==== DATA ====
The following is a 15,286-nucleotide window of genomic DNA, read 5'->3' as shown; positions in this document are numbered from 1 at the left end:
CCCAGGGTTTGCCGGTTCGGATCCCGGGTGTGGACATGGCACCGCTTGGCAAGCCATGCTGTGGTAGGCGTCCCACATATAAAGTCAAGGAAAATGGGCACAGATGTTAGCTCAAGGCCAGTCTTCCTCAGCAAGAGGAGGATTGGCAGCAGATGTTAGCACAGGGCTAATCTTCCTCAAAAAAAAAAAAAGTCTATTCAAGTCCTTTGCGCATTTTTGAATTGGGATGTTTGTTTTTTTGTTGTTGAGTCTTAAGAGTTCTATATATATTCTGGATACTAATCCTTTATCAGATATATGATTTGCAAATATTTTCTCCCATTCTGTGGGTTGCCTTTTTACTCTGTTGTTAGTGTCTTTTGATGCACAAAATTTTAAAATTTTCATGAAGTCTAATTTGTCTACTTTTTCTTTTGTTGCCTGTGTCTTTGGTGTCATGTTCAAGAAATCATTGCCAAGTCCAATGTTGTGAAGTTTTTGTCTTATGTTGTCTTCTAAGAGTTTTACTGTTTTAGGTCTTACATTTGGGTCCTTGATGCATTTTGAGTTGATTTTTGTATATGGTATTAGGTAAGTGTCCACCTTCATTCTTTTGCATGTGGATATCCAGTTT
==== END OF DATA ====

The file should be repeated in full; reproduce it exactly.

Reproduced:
The following is a 15,286-nucleotide window of genomic DNA, read 5'->3' as shown; positions in this document are numbered from 1 at the left end:
CCCAGGGTTTGCCGGTTCGGATCCCGGGTGTGGACATGGCACCGCTTGGCAAGCCATGCTGTGGTAGGCGTCCCACATATAAAGTCAAGGAAAATGGGCACAGATGTTAGCTCAAGGCCAGTCTTCCTCAGCAAGAGGAGGATTGGCAGCAGATGTTAGCACAGGGCTAATCTTCCTCAAAAAAAAAAAAAGTCTATTCAAGTCCTTTGCGCATTTTTGAATTGGGATGTTTGTTTTTTTGTTGTTGAGTCTTAAGAGTTCTATATATATTCTGGATACTAATCCTTTATCAGATATATGATTTGCAAATATTTTCTCCCATTCTGTGGGTTGCCTTTTTACTCTGTTGTTAGTGTCTTTTGATGCACAAAATTTTAAAATTTTCATGAAGTCTAATTTGTCTACTTTTTCTTTTGTTGCCTGTGTCTTTGGTGTCATGTTCAAGAAATCATTGCCAAGTCCAATGTTGTGAAGTTTTTGTCTTATGTTGTCTTCTAAGAGTTTTACTGTTTTAGGTCTTACATTTGGGTCCTTGATGCATTTTGAGTTGATTTTTGTATATGGTATTAGGTAAGTGTCCACCTTCATTCTTTTGCATGTGGATATCCAGTTT